Everyone poops. More specifically, every animal has to eat, converting this food into energy and otherwise applying it to bodily functions. As we also know through daily experience, this conversion is never 100% efficient. Thus waste is produced and excreted from all animal bodies, sometimes liquid, sometimes solid, or a mixture of the two.
And on the Georgia barrier islands, few animals are more visibly productive with their poop than ghost shrimp. So today’s photo and explanation celebrates those wondrous poopers of the Georgia coast.
We three burrows of Georgia coast are adorned with feces, showing that each of us is actively occupied by a ghost shrimp. In each burrow, the shrimp is probably just below the narrow aperture, doing a little housecleaning. (Photograph by Anthony Martin, taken on Jekyll Island, Georgia.)
I’ve written previously about ghost shrimp – otherwise known as callianassid shrimp – and the significance of their burrows to ecologists, geologists, and paleontologists (linked under “Further Reading”). But I haven’t focused on one of their most important roles as ecosystem engineers, which is their prolific pooping of pellets.
These pellets are small, dark, perfectly shaped cylinders that, because of their resemblance to “chocolate sprinkles,” never fail to capture the attention of cupcake lovers as they stroll along Georgia beaches. (Now that you know what they are, please don’t eat them. Unless you like them, in which case, I’m never buying a cupcake from you.) However, aside from inspiring confectionery allusions, these pellets are extremely important in Georgia beach environments as sources of mud.
Only two species of ghost shrimp are responsible for all of this mud dumping, the Georgia ghost shrimp (Biffarius biformis) and Carolina ghost shrimp (Callichirus major). Nonetheless, they make up for their lack of diversity through sheer numbers; look closely at most Georgia beaches at low tide and you will see thousands of little “sand volcanoes,” most with pellets. Nearly all of these represent a live ghost shrimp, down below your feet, burrowing, feeding, mating, and pooping.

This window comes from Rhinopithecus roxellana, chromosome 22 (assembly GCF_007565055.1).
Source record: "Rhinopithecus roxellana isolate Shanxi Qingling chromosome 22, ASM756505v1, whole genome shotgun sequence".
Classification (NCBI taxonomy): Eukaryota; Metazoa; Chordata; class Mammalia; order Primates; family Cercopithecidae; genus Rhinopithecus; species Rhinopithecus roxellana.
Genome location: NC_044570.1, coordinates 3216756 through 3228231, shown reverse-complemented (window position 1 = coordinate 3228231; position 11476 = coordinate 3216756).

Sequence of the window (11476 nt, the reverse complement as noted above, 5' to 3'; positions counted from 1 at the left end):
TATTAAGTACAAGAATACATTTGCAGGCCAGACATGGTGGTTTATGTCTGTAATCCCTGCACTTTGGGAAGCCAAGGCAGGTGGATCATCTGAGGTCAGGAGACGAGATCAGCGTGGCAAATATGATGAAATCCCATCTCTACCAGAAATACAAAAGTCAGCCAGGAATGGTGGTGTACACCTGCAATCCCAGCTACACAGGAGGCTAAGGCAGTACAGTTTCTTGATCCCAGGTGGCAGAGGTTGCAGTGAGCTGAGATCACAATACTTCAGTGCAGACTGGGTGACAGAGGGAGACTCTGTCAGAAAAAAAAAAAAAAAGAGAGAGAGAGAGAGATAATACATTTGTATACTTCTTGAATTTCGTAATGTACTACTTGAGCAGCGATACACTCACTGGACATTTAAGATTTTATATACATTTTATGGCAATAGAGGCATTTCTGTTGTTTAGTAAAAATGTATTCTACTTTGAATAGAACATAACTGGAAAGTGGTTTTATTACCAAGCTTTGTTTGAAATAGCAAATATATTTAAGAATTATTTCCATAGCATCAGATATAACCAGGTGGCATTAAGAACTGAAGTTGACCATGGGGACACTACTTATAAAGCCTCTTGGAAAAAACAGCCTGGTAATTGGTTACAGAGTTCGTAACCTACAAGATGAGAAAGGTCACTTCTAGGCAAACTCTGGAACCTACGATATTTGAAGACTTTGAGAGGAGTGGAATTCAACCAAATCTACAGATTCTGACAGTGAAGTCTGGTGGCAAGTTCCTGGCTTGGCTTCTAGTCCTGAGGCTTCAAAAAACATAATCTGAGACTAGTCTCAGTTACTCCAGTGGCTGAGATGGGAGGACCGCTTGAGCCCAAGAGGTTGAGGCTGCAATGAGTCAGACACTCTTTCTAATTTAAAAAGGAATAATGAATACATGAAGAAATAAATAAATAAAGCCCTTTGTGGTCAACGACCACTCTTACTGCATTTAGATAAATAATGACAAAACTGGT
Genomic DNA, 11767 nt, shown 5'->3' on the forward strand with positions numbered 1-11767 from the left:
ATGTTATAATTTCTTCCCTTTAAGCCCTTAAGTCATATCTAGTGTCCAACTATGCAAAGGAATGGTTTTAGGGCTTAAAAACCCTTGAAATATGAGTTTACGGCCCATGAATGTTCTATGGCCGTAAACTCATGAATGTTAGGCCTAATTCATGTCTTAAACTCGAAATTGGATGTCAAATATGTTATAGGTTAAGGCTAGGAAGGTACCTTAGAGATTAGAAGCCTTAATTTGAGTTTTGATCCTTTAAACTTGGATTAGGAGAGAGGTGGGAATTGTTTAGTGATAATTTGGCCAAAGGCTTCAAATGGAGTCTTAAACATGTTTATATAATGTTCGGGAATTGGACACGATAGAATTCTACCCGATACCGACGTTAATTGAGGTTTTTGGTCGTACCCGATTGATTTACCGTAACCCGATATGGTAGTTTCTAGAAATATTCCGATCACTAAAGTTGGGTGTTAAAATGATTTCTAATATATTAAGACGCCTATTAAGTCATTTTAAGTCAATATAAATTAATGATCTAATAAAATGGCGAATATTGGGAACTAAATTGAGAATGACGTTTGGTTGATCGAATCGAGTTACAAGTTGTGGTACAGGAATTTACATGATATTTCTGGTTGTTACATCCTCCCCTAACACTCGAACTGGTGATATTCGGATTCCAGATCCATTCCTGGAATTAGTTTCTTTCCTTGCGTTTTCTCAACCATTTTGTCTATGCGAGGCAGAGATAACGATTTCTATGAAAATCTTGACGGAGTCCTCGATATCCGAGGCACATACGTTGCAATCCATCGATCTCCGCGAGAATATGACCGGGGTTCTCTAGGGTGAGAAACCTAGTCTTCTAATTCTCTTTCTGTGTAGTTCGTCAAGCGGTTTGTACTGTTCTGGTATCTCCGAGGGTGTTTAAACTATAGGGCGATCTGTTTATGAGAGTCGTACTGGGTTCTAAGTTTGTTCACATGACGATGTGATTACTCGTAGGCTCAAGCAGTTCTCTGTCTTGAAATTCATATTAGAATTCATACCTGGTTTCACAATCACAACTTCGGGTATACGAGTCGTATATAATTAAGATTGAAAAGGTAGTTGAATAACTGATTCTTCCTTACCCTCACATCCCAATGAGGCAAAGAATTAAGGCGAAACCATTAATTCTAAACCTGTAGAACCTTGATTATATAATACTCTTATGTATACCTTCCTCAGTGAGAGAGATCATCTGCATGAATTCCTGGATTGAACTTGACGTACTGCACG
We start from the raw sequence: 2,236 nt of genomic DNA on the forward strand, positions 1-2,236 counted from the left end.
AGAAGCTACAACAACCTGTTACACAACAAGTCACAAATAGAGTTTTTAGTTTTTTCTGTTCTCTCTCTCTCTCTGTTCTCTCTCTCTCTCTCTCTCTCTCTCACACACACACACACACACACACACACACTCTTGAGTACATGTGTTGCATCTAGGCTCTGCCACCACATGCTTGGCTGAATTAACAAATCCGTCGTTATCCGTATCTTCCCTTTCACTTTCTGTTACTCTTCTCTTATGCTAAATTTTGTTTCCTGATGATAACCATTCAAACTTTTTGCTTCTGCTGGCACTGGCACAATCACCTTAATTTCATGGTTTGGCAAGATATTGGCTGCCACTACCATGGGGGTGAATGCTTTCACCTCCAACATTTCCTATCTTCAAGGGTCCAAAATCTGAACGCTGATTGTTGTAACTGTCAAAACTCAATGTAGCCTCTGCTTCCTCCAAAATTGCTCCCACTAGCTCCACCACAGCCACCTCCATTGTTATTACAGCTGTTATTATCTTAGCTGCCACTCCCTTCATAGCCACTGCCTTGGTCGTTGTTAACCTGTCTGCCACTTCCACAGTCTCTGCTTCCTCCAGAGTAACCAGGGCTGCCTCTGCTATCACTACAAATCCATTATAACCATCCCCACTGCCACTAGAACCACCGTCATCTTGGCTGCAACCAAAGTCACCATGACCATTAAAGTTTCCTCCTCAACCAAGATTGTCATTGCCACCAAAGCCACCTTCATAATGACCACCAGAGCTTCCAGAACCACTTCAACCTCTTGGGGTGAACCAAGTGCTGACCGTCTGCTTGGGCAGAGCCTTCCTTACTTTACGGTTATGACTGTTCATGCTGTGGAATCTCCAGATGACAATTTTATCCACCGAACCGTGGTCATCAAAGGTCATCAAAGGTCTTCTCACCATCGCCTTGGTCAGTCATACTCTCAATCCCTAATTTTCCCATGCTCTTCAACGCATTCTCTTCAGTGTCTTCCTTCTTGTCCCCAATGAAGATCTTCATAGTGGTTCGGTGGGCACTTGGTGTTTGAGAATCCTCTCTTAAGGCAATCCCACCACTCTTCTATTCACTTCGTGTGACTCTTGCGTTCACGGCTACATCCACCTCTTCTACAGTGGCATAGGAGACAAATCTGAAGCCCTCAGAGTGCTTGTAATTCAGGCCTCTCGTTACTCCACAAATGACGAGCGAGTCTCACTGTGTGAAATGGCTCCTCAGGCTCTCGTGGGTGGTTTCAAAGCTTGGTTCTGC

After feeding on mud-rich organics in their burrows, these shrimp make and emit mud-rich fecal pellets, neatly shrink-wrapped by mucus. The shrimp can then collect these packets of poop and pump them out the tops of their burrows, an efficient form of waste disposal that keeps their homes clean. These pellets become the hydrodynamic equivalent of sand grains, rolling with the tides and waves and are commonly deposited in ripple troughs and other low spots on a sandy beach.
Eventually their mucus coverings break down and release the mud particles (silt and clay), but at least these sediments were deposited. This would almost never happen on its own because of tides and waves keeping it suspended in the water, and means that the mud would be much less likely to get recycled into coastal sediments, and Georgia coastal waters would be even muddier than normal.
So take note, geologists: those thin layers of mudstone you see in the troughs of a rippled sandstone that you might just label “flaser bedding” in your field notebook, then promptly forget? Those beds probably got there by something pooping in the ancient past. And for everyone else, give thanks for these gift-wrapped feces, and for what they do for Georgia coastal environments.
The Lost Barrier Islands of Georgia. Written by me, posted October 3, 2011.
Ghost Shrimp Whisperer. Written by me, posted May 20, 2013.
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